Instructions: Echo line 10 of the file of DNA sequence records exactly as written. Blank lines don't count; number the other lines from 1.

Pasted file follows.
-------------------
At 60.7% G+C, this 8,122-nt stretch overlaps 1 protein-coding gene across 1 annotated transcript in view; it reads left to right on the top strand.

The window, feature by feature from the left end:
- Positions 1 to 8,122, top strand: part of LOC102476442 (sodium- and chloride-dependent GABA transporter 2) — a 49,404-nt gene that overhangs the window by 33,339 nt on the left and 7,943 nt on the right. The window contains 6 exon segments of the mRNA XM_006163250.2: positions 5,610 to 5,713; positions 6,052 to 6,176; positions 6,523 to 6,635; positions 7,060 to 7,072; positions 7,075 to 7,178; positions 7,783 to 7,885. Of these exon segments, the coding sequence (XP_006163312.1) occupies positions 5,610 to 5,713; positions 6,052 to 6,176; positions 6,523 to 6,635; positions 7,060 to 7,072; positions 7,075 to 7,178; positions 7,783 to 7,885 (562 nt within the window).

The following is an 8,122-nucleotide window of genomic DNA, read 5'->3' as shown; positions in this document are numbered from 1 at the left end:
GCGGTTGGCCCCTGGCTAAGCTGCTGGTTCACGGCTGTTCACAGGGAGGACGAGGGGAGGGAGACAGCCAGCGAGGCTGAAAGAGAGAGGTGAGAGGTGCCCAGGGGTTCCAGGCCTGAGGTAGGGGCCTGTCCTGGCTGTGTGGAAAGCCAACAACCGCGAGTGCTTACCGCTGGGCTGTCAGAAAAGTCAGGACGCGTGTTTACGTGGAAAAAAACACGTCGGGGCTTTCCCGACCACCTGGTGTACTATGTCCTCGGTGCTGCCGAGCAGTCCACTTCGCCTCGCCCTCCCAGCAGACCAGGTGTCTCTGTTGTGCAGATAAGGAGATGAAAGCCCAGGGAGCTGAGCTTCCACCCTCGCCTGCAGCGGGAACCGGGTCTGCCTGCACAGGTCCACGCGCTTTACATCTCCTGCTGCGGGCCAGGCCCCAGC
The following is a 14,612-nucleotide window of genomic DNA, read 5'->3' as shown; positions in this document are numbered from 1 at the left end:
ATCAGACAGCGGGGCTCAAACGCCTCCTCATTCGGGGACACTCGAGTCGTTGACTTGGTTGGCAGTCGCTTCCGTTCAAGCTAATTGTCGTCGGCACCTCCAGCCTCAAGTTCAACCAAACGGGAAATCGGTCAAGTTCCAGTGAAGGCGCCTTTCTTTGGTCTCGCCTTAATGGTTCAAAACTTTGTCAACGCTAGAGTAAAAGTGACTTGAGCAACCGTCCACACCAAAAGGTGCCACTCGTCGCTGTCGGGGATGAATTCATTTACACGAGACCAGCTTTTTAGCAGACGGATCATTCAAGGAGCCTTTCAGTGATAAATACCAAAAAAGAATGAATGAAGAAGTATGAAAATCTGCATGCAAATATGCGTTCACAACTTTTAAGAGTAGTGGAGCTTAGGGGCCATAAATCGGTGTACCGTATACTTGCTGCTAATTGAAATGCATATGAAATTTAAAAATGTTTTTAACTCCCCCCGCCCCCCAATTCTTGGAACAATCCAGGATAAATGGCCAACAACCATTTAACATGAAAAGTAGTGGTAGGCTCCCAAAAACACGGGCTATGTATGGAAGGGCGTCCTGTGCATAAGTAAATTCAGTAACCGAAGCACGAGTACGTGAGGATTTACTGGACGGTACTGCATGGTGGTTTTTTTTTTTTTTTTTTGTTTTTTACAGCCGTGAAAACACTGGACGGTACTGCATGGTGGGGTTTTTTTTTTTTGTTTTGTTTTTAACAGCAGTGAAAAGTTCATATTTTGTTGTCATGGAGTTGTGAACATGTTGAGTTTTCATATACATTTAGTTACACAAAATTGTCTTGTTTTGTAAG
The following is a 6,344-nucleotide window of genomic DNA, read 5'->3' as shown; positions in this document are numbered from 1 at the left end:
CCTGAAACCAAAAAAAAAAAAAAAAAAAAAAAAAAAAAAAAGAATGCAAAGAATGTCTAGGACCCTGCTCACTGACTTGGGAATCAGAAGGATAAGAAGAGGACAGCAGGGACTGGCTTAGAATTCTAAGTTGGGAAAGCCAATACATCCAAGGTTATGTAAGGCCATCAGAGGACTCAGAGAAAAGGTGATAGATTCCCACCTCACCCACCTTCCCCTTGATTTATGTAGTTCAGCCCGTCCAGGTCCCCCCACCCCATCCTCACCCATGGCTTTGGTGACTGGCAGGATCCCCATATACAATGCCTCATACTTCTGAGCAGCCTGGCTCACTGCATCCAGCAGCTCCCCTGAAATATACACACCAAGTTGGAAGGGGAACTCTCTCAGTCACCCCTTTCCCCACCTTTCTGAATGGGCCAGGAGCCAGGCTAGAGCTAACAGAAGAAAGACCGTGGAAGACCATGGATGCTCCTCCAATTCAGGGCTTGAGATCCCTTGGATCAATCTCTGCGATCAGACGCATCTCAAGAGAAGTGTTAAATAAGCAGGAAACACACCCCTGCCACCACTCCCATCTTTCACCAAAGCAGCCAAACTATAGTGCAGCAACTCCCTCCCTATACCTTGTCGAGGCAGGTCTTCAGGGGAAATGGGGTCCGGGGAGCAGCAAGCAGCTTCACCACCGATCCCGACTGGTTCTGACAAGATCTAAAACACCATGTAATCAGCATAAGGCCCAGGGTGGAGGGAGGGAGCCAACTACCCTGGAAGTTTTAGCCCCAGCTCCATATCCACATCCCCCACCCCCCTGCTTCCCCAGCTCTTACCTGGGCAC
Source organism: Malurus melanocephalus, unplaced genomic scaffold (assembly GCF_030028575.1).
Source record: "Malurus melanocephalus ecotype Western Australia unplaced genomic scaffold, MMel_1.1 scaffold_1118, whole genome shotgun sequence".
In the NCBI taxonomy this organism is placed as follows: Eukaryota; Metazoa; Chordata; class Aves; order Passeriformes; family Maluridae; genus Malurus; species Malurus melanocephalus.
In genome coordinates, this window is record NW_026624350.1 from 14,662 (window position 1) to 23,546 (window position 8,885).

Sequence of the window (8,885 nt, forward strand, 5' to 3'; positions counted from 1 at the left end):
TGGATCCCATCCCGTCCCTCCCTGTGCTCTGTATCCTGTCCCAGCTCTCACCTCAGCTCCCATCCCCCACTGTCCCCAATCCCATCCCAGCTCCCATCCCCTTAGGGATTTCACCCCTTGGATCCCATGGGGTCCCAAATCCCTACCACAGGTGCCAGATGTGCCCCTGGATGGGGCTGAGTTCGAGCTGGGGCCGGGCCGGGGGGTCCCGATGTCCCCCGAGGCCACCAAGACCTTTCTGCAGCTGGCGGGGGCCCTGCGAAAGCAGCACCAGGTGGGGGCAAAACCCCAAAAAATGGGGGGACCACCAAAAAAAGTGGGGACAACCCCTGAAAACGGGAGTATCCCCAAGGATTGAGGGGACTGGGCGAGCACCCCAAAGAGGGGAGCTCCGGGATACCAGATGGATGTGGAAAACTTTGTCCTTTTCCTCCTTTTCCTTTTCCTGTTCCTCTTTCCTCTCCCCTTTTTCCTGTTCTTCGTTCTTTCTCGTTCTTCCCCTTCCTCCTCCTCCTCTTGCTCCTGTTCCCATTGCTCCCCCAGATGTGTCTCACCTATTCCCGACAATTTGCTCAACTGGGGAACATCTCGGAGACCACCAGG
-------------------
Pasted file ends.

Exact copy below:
Source organism: Malurus melanocephalus, unplaced genomic scaffold (assembly GCF_030028575.1).